Friday, April 22, 2011

Unsung Poetry from Unexpected People and Places


NOTE: not all of the poets and poems mentioned below (of course) are (were) "unsung" in other places and times.

Rushing Water By Farida Samerkhanova

Louder and louder it rumbles and roars
always and always searching for more
as deeper and deeper its awesome force
sears ridges and grooves each day anew
in the once smooth surface of earth.

Banks angle and veer sideways in fear
like a lover at odds with the power of love
and into the void falls undisciplined will
granted for free by the energy, life.

Louder and louder, faster and faster,
and I, hypnotized, look deeper and deep
and see how love in the face of turmoil
sinks and joins voice with life’s turbulence.

And I search from the base of flat level ground
for the truth of the way humans behave
but joined as I am to humanity,
I tumble and stumble, fall, plummet down.

Aided I rise from despair to new heights
preserved and intact from beginning to end
for no river can drown innate energy
or cause the demise of one born to free-fall
through life’s turbulence to the safety of “more”!

photo from collection mentioned below under Publishing winners bios

Farida Samerkhanova is a prolific Canadian poet and short story writer. She graduated from Bashkir State University , Russia . English is her third language. She raises her grandson in Toronto, plays chess and writes. More than forty English language literary magazines in USA , Canada , UK and Turkey published Farida’s work.

Find others great in wordplay and content who joined Farida here for this collection:

Publishing winners bios (poets' work and some of their own favorite poets here

Nissim Ezekiel at Old Ezekiel was born in Bombay in an Indian jewish family. ... He was a distinguished scholar. He did his schooling in the missionary schools and ... He became art critic of the Times of India (1964-66) and edited Poetry India (1966-67). While he's new to me, I'm smitten by this one:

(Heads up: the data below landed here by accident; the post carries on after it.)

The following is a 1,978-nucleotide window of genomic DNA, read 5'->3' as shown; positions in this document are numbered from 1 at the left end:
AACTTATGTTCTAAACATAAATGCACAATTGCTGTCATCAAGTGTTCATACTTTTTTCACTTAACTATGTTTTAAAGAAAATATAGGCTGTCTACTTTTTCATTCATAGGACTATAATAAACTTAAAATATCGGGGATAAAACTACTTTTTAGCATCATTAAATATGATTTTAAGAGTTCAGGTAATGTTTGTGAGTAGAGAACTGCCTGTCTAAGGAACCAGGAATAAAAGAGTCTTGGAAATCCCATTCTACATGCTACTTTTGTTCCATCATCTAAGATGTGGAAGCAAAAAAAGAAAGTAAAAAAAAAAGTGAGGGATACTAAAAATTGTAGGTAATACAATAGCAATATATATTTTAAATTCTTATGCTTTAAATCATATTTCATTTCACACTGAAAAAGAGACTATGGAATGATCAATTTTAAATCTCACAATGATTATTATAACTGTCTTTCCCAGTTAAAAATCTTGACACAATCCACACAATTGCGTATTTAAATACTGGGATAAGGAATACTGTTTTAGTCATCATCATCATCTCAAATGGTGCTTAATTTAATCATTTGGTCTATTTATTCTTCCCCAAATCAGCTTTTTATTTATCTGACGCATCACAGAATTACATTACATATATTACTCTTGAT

Poet, Lover, Birdwatcher By Nissim Ezekiel

To force the pace and never to be still
Is not the way of those who study birds
Or women. The best poets wait for words.
The hunt is not an exercise of will
But patient love relaxing on a hill
To note the movement of a timid wing;
Until the one who knows that she is loved
No longer waits but risks surrendering -
In this the poet finds his moral proved
Who never spoke before his spirit moved.

The slow movement seems, somehow, to say much more.
To watch the rarer birds, you have to go
Along deserted lanes and where the rivers flow
In silence near the source, or by a shore
Remote and thorny like the heart's dark floor.
And there the women slowly turn around,
Not only flesh and bone but myths of light
With darkness at the core, and sense is found
But poets lost in crooked, restless flight,
The deaf can hear, the blind recover sight.

Nissim Ezekiel (I found this delightful image at Wikipedia)

The comment underneath this poem title is on the following site. Somehow, I was imagining the poem as applied to poets and didn't consider the points related to someone seeking to "win" a woman...yet found this analysis most interesting. As with many larger classical poems, this one can certainly be seen on several levels at once. To read the comment and see more from Nissim Ezekiel GO here

By the way, there are some wonderfully evocative, challenging and surprising lines among the poets who read and talk of poetry and life on Morning Edition for the beginning of many folk's Good Friday...take a look here

What poems here or anywhere do you like?

* the image of pen above was one I found at the poetry edition of today

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